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From The CriticsReviewer: Bernard J. Turnock, MD, MPH (University of Illinois at Chicago)
Description: This book challenges current societal approaches to addressing alcohol-related problems, asserting that the focus should not be on individuals who abuse alcohol but on the community factors which more broadly influence consumption patterns within a population.
Purpose: Its primary purpose is to advance a systems approach and community-oriented conceptual model for understanding and preventing problems related to alcohol use. Part of a series of research monographs on various addictive behaviors, this book provides effective arguments and presents a radical departure from other books addressing problems related to alcohol.
Audience: Written primarily for current and future researchers into alcohol use and other addictive behaviors, this work will also interest policy makers, public health professionals, and social scientists.
Features: Charts, graphs, and figures are effectively used throughout the book. The index, table of contents, and appearance are average. References are comprehensive and timely. The book's unique feature is its systems approach to its subject matter.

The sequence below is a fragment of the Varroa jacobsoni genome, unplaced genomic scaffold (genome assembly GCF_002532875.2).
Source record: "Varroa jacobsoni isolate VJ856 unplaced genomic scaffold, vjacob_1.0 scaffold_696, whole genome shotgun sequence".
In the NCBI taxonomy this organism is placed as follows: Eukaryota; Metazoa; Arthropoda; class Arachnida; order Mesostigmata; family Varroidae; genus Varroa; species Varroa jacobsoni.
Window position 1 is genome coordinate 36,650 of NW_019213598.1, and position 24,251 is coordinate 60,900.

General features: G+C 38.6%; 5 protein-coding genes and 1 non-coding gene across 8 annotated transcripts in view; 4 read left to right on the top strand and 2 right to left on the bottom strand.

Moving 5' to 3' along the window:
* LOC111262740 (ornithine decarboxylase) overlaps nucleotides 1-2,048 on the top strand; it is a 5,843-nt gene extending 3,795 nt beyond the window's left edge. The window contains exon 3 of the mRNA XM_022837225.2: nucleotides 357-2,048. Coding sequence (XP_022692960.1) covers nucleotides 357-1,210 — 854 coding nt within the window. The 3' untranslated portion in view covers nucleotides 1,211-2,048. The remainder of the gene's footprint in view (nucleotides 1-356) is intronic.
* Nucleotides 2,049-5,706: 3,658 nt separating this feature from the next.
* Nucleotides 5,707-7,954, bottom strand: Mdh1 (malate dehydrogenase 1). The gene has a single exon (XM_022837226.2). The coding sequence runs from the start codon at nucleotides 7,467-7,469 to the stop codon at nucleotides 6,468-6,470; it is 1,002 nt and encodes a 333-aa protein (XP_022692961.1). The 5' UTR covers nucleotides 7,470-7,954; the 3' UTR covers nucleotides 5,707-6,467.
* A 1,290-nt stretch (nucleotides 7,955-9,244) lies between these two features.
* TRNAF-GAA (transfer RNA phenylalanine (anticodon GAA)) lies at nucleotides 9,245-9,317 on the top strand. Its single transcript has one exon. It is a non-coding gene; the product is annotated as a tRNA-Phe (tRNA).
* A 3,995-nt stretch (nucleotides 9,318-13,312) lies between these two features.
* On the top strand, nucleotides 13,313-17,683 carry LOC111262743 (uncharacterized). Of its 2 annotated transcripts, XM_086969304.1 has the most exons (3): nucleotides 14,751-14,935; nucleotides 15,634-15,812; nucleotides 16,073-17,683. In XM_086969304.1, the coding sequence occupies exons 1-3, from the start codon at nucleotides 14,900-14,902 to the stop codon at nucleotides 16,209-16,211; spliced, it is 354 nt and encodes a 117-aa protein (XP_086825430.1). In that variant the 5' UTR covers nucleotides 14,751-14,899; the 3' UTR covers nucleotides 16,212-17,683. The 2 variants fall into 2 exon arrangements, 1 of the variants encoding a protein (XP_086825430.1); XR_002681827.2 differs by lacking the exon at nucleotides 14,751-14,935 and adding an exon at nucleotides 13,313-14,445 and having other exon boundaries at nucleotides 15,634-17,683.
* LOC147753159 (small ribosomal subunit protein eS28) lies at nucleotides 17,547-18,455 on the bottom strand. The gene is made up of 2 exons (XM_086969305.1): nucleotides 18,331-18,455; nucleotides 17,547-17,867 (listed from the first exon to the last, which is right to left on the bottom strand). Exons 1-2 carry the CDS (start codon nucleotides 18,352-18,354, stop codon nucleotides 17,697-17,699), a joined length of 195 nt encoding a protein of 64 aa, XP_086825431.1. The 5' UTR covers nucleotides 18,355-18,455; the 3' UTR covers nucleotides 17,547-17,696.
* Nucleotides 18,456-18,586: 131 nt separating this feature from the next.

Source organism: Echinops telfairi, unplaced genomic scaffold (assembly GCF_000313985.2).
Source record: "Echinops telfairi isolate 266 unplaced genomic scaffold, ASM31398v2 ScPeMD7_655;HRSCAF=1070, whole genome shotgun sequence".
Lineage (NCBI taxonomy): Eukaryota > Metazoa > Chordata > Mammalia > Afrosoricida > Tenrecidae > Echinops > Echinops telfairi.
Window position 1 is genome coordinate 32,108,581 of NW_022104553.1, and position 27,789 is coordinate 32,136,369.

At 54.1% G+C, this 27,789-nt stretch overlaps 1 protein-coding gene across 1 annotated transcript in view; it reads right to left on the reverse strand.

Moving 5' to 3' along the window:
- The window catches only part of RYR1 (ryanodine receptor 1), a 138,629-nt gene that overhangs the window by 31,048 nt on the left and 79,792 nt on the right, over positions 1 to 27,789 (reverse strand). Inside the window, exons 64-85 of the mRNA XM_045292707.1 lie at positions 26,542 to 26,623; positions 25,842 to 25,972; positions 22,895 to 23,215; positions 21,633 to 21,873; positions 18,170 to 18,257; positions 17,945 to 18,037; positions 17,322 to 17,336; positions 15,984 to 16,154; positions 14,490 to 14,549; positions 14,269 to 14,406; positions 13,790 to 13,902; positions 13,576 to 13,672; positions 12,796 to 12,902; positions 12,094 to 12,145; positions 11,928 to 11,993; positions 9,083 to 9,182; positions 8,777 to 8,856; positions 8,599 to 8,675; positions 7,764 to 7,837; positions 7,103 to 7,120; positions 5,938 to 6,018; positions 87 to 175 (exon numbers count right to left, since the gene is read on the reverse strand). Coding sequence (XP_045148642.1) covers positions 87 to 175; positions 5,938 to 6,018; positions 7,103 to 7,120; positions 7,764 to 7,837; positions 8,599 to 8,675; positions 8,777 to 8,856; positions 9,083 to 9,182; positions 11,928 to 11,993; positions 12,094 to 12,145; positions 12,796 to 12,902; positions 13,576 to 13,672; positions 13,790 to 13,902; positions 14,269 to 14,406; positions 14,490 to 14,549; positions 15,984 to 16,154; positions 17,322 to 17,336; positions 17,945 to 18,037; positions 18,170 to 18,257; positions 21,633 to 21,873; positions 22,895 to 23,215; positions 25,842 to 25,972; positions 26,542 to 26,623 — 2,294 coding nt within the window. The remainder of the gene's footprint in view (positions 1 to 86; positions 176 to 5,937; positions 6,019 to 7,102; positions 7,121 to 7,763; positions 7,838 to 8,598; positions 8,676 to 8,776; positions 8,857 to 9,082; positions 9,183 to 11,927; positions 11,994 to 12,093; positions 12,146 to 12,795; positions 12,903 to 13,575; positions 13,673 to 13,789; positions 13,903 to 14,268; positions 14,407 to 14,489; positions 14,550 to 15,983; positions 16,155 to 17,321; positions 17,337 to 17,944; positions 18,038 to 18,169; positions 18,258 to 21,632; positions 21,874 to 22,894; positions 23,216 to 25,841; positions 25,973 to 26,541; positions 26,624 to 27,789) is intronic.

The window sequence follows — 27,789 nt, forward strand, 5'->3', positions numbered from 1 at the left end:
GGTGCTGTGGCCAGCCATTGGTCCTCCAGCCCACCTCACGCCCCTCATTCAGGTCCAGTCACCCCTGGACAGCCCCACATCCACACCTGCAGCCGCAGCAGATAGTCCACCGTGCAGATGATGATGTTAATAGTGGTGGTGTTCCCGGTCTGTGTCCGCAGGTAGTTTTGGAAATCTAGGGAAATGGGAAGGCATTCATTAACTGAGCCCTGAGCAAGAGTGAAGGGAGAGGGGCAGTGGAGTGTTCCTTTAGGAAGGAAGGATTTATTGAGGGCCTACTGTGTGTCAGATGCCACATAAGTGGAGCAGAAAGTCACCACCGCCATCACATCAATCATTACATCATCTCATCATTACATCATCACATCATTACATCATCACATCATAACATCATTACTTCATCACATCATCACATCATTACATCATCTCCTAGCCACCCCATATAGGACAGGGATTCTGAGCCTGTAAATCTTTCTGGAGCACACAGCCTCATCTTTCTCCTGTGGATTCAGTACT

Assessment: This is a very good book on a very important topic. Alcohol has become a critically important health problem in both developed and developing countries of the world. Approaches to dealing with the many problems resulting from alcohol have invariably focused on alcoholics and behavior risks associated with excessive consumption. This book advances a more dynamic adaptive systems view of alcohol use as a basis for understanding and developing more effective preventive interventions at the community level. The public health approach exemplified in this model makes for provocative and interesting reading for a variety of audiences.